Every day, Subur and his wife walk past giant chimneys, painted red and white at the crown, pouring smoke out of a cluster of coal plants.
Subur, 70, says he had no idea that two new coal-fired plants were to be built around his village of Suralaya: the ninth and 10th plants to be built in this corner of Java, the world’s most populated island.
“I didn’t know,” he tells Mongabay Indonesia. “I’m not part of the project.”
The atmosphere in the community around the coal plant is tense. In September 2020, whispers began to circulate of a demonstration against construction of the new units.
Police initially moved to prevent demonstrations from taking place during the coronavirus pandemic, citing risks of transmitting the virus, according to one resident.
“We didn’t want to take risks,” a resident says.
But a small demonstration did take place three weeks later, in early October, with several people from three affected villages unfurling banners calling for the project to be dropped.
“Stop PLTU 9 and 10,” read one banner.
“The people need rice, not pollution,” read another.
PLTU 9 and 10 are being constructed on the coast of the northwestern tip of Java to provide an additional 2,000 megawatts of installed electricity capacity in Indonesia, one of the world’s largest consumers and producers of coal. The project is part of government plans to install an additional 35,000 MW to the grid to power Southeast Asia’s largest economy.
The new units are being constructed by Indonesia Power, a subsidiary of state-owned utility PLN. Jakarta-listed Barito Pacific Group and KEPCO, South Korea’s biggest utility, together retain a 49 per cent stake in the project.
Seven coal-fired units already operate in Suralaya, with one other located in nearby Bojonegara village. The eight facilities, with a combined capacity of 4,025 MW, burn coal day in and day out to feed demand for power in the nearby capital, Jakarta, and its densely populated periphery.
But many residents who have to live next to these smokestacks and stockpiles are unhappy.
“[It’s] already enough,” Suralaya resident Edi Suriani said at the demonstration in October. “Agricultural land, water sources, erosion — public health has already been damaged.”
Community anxiety over the construction goes beyond concern over additional air pollution and impact on landscape.
Jumani, a former ward chief in Suralaya, says he understands there are plans to dispose of coal waste near his own neighborhood. He says he asked Indonesia Power about the plan at a meeting between company representatives and the community in 2019. Jumani says the company told residents no decision had yet been made concerning waste disposal.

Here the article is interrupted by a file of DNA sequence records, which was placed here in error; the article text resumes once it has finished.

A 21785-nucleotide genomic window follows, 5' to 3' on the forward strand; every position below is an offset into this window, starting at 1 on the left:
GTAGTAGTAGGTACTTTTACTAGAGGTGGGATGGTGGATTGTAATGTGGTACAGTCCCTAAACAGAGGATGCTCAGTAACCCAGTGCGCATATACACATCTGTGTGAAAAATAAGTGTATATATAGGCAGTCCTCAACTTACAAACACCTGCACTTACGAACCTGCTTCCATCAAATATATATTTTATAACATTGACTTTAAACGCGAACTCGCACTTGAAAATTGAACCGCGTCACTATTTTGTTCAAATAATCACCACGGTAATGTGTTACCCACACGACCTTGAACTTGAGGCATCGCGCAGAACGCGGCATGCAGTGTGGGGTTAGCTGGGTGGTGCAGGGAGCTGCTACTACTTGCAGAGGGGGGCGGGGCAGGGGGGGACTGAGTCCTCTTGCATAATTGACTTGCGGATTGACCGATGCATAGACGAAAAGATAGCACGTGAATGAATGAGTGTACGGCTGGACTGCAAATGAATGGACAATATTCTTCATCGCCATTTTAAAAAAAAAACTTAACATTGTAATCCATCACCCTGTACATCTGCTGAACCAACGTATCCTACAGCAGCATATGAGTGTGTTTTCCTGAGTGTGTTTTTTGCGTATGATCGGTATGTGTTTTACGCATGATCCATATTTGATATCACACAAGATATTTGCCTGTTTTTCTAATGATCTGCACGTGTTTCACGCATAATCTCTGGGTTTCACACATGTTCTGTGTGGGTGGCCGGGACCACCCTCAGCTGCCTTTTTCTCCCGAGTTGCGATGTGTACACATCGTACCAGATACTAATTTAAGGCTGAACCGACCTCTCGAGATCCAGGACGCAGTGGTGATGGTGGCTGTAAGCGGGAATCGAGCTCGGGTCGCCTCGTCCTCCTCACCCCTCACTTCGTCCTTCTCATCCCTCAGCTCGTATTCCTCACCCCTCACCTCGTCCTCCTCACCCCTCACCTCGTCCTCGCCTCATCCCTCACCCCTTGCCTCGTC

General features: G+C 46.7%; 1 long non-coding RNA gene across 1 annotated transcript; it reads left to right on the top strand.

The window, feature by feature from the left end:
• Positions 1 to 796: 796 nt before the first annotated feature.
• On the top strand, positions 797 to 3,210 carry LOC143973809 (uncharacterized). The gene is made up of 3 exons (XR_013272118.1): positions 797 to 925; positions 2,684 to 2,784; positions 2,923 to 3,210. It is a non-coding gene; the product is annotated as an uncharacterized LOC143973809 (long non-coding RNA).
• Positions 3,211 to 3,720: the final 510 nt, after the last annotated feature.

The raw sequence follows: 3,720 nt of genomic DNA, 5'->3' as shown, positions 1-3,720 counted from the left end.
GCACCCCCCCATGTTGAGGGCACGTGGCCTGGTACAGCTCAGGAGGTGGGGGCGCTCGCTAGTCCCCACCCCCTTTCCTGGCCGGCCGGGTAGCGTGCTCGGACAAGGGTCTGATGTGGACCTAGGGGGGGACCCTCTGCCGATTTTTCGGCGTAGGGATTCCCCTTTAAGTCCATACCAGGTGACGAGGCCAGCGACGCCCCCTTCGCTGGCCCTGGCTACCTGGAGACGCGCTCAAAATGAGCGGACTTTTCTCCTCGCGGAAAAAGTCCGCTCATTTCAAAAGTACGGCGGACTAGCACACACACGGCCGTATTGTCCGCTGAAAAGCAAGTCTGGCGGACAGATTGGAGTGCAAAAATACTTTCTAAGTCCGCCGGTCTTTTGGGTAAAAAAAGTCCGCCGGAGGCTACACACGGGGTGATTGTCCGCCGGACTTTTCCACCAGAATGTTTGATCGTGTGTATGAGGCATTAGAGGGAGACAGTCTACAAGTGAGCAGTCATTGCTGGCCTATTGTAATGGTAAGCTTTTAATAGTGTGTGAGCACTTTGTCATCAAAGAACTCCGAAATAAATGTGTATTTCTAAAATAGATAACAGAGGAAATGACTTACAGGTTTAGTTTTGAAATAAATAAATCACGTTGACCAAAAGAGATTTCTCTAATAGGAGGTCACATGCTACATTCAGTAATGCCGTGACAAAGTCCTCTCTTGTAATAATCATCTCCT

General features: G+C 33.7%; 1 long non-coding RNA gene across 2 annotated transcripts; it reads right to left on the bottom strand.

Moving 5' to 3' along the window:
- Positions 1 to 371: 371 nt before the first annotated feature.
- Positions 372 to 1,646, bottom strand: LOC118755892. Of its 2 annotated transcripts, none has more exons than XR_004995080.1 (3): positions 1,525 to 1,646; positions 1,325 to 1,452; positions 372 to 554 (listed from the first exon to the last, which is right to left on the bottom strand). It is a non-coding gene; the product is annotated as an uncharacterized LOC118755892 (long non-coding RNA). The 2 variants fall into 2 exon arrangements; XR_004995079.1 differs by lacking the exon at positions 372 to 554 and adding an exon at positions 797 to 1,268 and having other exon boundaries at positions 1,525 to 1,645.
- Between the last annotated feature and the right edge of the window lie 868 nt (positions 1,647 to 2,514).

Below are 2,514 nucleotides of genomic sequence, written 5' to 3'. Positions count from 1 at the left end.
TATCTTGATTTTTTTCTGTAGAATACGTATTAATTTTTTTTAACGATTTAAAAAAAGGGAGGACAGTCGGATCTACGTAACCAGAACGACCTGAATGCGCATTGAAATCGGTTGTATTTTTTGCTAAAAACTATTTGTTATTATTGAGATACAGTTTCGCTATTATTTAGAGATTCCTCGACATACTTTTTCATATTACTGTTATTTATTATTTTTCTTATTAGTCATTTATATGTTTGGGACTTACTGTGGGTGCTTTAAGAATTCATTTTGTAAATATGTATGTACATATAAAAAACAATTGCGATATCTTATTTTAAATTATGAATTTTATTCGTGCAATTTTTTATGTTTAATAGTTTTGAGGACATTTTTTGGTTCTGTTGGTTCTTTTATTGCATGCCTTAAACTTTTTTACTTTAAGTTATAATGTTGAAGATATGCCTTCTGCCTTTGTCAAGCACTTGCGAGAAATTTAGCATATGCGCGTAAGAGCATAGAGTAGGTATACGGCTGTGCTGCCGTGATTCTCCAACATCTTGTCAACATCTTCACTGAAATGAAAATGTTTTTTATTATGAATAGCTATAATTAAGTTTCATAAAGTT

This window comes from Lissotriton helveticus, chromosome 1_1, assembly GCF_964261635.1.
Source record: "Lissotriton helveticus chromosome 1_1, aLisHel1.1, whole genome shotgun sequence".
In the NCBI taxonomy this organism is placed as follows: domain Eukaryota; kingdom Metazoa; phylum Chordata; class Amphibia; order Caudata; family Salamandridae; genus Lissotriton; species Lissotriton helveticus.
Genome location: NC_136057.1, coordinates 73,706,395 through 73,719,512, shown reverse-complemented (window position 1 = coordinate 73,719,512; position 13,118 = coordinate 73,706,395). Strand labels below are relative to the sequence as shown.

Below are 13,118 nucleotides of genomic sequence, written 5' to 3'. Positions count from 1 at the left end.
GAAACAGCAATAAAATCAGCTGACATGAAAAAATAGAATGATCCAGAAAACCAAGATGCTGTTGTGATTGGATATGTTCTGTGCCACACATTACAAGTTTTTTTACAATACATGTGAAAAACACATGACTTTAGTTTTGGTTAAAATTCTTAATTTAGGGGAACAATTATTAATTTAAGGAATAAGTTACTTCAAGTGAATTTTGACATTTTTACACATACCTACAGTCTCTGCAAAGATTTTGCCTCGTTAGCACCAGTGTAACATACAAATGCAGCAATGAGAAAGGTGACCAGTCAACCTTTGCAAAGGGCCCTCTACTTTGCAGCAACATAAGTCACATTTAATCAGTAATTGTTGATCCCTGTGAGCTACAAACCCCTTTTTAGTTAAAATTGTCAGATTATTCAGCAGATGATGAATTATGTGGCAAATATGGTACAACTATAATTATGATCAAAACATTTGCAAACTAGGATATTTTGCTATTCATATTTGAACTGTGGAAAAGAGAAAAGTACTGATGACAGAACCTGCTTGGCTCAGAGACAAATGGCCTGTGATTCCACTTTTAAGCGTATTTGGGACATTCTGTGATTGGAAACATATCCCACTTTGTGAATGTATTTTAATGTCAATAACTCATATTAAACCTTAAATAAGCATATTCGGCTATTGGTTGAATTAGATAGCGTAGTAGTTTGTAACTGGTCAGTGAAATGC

“The electricity is fine here,” Jumani says. “So who else is it for? Where do they want to send it?”
Jumani’s complaint is common among the communities the world over who are forced to live in the shadow of coal plants.
Rice fields and community farms are often replaced by chimneys and stockpiles. Beaches are reclaimed and food crops can struggle as communities confront new tensions and resentment caused by invasive construction.
In November 2020, the Indonesian Forum for the Environment (Walhi) initiated a lawsuit seeking the cancellation of the environmental permits issued for PLTU 9 and 10. The permits were issued in 2017, but Walhi says the construction should not have been approved because the specifications failed to meet the government’s own air pollution regulations.
Walhi cites an environment ministry regulation from 2019, which sets caps on emissions of sulfur dioxide, nitrous oxide, fine particulate matter and mercury, all of which are byproducts of coal-fired energy generation.
The group adds the public had very limited access to the plants’ environmental permits, inhibiting open scrutiny of the impact on public health.
“Without disclosure people will lose their voice in the fight against PLTU 9 and 10,” says Ronald Siahaan, a lawyer with Walhi.
The Mulia meeting
The Mulia Hotel in Jakarta’s Senayan district is about a three-hour drive from Suralaya — and just across the street from Indonesia’s parliament building.
There, in 2016, the PLN chief executive, Sofyan Basir, met with Eni Maulani Saragih, a high-ranking member of the parliamentary committee overseeing energy, and coal tycoon Johanes Budisutrisno Kotjo.
Kotjo had previously written to PLN requesting that his company, PT Samantaka Batubara, be considered as a supplier for electricity projects. But he had yet to receive a response.
Kotjo had sought to get his foot in the door by contacting Setya Novanto, who at the time was the powerful speaker of parliament. Setya then introduced Kotjo to Eni, the parliamentarian, and Sofyan, who ran PLN.
“It’s only going to be possible for you in Riau [province],” Sofyan reportedly told Kotjo at the time. “Don’t even consider Java because [electricity generation on Java] is already over capacity.”
Kotjo left the meeting, arranged a Rp 4.7 billion ($334,000) bribe for Eni — and a mine-mouth coal plant in Riau was subsequently included in Indonesia’s 2017-2026 development plan.
In 2018, Eni was caught red-handed taking the bribe in a sting by the country’s antigraft commission. Kotjo was also arrested.